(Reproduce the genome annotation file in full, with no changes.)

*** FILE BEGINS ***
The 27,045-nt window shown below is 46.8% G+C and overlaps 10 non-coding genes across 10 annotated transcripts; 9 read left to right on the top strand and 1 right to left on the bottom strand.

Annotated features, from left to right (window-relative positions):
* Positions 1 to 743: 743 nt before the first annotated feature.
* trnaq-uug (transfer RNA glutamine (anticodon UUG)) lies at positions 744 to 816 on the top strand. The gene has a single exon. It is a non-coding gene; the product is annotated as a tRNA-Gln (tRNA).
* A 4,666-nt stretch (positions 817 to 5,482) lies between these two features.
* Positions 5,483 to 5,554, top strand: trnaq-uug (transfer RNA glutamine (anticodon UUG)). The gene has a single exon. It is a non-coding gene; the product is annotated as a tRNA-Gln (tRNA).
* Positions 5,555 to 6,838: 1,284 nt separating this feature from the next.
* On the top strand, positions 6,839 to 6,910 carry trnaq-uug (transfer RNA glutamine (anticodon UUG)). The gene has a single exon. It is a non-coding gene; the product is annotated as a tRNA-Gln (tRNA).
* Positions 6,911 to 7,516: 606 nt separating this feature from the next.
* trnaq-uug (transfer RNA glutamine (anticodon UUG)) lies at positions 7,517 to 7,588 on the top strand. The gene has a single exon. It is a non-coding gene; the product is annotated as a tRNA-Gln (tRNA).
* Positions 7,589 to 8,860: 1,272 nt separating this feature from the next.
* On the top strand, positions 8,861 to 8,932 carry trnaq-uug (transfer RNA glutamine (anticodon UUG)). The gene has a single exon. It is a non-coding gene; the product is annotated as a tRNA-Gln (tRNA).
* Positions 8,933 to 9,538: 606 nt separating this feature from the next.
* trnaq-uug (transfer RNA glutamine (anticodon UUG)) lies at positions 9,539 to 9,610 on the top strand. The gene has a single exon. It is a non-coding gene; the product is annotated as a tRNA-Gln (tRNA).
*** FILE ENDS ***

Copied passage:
The 27,045-nt window shown below is 46.8% G+C and overlaps 10 non-coding genes across 10 annotated transcripts; 9 read left to right on the top strand and 1 right to left on the bottom strand.

Annotated features, from left to right (window-relative positions):
* Positions 1 to 743: 743 nt before the first annotated feature.
* trnaq-uug (transfer RNA glutamine (anticodon UUG)) lies at positions 744 to 816 on the top strand. The gene has a single exon. It is a non-coding gene; the product is annotated as a tRNA-Gln (tRNA).
* A 4,666-nt stretch (positions 817 to 5,482) lies between these two features.
* Positions 5,483 to 5,554, top strand: trnaq-uug (transfer RNA glutamine (anticodon UUG)). The gene has a single exon. It is a non-coding gene; the product is annotated as a tRNA-Gln (tRNA).
* Positions 5,555 to 6,838: 1,284 nt separating this feature from the next.
* On the top strand, positions 6,839 to 6,910 carry trnaq-uug (transfer RNA glutamine (anticodon UUG)). The gene has a single exon. It is a non-coding gene; the product is annotated as a tRNA-Gln (tRNA).
* Positions 6,911 to 7,516: 606 nt separating this feature from the next.
* trnaq-uug (transfer RNA glutamine (anticodon UUG)) lies at positions 7,517 to 7,588 on the top strand. The gene has a single exon. It is a non-coding gene; the product is annotated as a tRNA-Gln (tRNA).
* Positions 7,589 to 8,860: 1,272 nt separating this feature from the next.
* On the top strand, positions 8,861 to 8,932 carry trnaq-uug (transfer RNA glutamine (anticodon UUG)). The gene has a single exon. It is a non-coding gene; the product is annotated as a tRNA-Gln (tRNA).
* Positions 8,933 to 9,538: 606 nt separating this feature from the next.
* trnaq-uug (transfer RNA glutamine (anticodon UUG)) lies at positions 9,539 to 9,610 on the top strand. The gene has a single exon. It is a non-coding gene; the product is annotated as a tRNA-Gln (tRNA).